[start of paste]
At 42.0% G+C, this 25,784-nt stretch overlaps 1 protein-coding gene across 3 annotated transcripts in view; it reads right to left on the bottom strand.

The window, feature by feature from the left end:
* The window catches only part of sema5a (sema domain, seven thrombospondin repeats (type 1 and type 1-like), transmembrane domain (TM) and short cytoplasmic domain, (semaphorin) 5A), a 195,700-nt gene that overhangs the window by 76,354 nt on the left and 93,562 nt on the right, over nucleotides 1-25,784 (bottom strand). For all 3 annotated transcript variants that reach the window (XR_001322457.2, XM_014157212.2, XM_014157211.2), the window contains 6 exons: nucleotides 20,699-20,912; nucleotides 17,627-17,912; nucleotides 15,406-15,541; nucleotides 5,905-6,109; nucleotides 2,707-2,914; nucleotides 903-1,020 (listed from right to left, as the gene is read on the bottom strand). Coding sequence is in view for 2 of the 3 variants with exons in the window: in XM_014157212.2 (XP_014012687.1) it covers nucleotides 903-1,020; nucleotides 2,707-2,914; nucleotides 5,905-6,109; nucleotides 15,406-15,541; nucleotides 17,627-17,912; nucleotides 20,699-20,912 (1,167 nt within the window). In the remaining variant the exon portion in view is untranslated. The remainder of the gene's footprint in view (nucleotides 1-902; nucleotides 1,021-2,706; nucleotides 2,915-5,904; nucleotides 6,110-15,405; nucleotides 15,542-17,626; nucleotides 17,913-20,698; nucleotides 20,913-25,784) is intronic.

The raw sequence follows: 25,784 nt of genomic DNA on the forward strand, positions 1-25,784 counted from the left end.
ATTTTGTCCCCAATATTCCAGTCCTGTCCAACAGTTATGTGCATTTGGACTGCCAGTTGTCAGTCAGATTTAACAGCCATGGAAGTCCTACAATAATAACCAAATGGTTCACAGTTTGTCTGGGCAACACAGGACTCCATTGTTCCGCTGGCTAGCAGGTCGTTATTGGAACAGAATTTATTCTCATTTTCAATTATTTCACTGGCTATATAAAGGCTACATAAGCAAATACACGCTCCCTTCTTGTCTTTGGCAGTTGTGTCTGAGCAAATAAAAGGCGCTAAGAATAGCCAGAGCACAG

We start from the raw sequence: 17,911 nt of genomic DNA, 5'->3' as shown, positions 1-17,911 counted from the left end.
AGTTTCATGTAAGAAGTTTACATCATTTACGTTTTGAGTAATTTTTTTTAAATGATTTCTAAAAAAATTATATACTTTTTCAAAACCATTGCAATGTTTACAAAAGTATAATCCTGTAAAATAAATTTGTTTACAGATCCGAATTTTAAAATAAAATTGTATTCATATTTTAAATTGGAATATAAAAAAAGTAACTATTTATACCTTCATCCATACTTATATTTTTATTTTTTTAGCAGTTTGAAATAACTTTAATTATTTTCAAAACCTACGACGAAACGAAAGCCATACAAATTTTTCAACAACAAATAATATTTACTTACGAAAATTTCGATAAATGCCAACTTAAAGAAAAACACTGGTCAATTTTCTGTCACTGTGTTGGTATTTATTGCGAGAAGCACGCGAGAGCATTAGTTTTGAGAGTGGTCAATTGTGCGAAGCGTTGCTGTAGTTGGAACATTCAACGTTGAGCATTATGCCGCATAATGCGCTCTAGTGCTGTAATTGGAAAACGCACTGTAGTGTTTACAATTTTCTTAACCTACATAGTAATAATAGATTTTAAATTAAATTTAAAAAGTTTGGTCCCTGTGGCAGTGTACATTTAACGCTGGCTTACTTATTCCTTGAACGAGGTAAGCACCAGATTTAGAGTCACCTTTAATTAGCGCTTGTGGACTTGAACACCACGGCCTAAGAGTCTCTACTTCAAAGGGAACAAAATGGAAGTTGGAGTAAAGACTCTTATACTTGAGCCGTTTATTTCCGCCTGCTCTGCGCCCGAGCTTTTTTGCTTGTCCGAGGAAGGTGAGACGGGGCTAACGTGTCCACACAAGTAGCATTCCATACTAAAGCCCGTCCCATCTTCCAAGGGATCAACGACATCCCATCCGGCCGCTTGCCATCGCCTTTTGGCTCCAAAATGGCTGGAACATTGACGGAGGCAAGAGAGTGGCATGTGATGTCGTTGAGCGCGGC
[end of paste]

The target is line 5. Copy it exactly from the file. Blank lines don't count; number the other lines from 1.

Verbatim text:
ATTTTGTCCCCAATATTCCAGTCCTGTCCAACAGTTATGTGCATTTGGACTGCCAGTTGTCAGTCAGATTTAACAGCCATGGAAGTCCTACAATAATAACCAAATGGTTCACAGTTTGTCTGGGCAACACAGGACTCCATTGTTCCGCTGGCTAGCAGGTCGTTATTGGAACAGAATTTATTCTCATTTTCAATTATTTCACTGGCTATATAAAGGCTACATAAGCAAATACACGCTCCCTTCTTGTCTTTGGCAGTTGTGTCTGAGCAAATAAAAGGCGCTAAGAATAGCCAGAGCACAG